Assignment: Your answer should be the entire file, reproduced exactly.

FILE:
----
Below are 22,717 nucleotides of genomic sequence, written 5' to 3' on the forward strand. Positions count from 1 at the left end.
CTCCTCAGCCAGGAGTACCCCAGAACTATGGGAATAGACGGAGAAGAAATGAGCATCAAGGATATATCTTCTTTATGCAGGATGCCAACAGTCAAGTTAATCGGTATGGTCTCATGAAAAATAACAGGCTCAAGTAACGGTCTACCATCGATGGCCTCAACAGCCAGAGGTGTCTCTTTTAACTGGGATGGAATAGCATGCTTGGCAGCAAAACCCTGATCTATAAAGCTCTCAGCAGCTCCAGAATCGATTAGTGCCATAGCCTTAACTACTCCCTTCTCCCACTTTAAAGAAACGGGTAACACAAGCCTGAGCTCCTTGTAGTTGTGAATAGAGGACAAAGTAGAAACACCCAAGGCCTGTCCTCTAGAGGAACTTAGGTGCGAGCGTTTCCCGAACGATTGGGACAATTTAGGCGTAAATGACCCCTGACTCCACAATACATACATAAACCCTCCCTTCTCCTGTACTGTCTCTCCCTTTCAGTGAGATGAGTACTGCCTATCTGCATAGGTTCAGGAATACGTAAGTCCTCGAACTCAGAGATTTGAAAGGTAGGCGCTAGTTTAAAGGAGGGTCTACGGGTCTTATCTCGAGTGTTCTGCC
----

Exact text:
Below are 22,717 nucleotides of genomic sequence, written 5' to 3' on the forward strand. Positions count from 1 at the left end.
CTCCTCAGCCAGGAGTACCCCAGAACTATGGGAATAGACGGAGAAGAAATGAGCATCAAGGATATATCTTCTTTATGCAGGATGCCAACAGTCAAGTTAATCGGTATGGTCTCATGAAAAATAACAGGCTCAAGTAACGGTCTACCATCGATGGCCTCAACAGCCAGAGGTGTCTCTTTTAACTGGGATGGAATAGCATGCTTGGCAGCAAAACCCTGATCTATAAAGCTCTCAGCAGCTCCAGAATCGATTAGTGCCATAGCCTTAACTACTCCCTTCTCCCACTTTAAAGAAACGGGTAACACAAGCCTGAGCTCCTTGTAGTTGTGAATAGAGGACAAAGTAGAAACACCCAAGGCCTGTCCTCTAGAGGAACTTAGGTGCGAGCGTTTCCCGAACGATTGGGACAATTTAGGCGTAAATGACCCCTGACTCCACAATACATACATAAACCCTCCCTTCTCCTGTACTGTCTCTCCCTTTCAGTGAGATGAGTACTGCCTATCTGCATAGGTTCAGGAATACGTAAGTCCTCGAACTCAGAGATTTGAAAGGTAGGCGCTAGTTTAAAGGAGGGTCTACGGGTCTTATCTCGAGTGTTCTGCC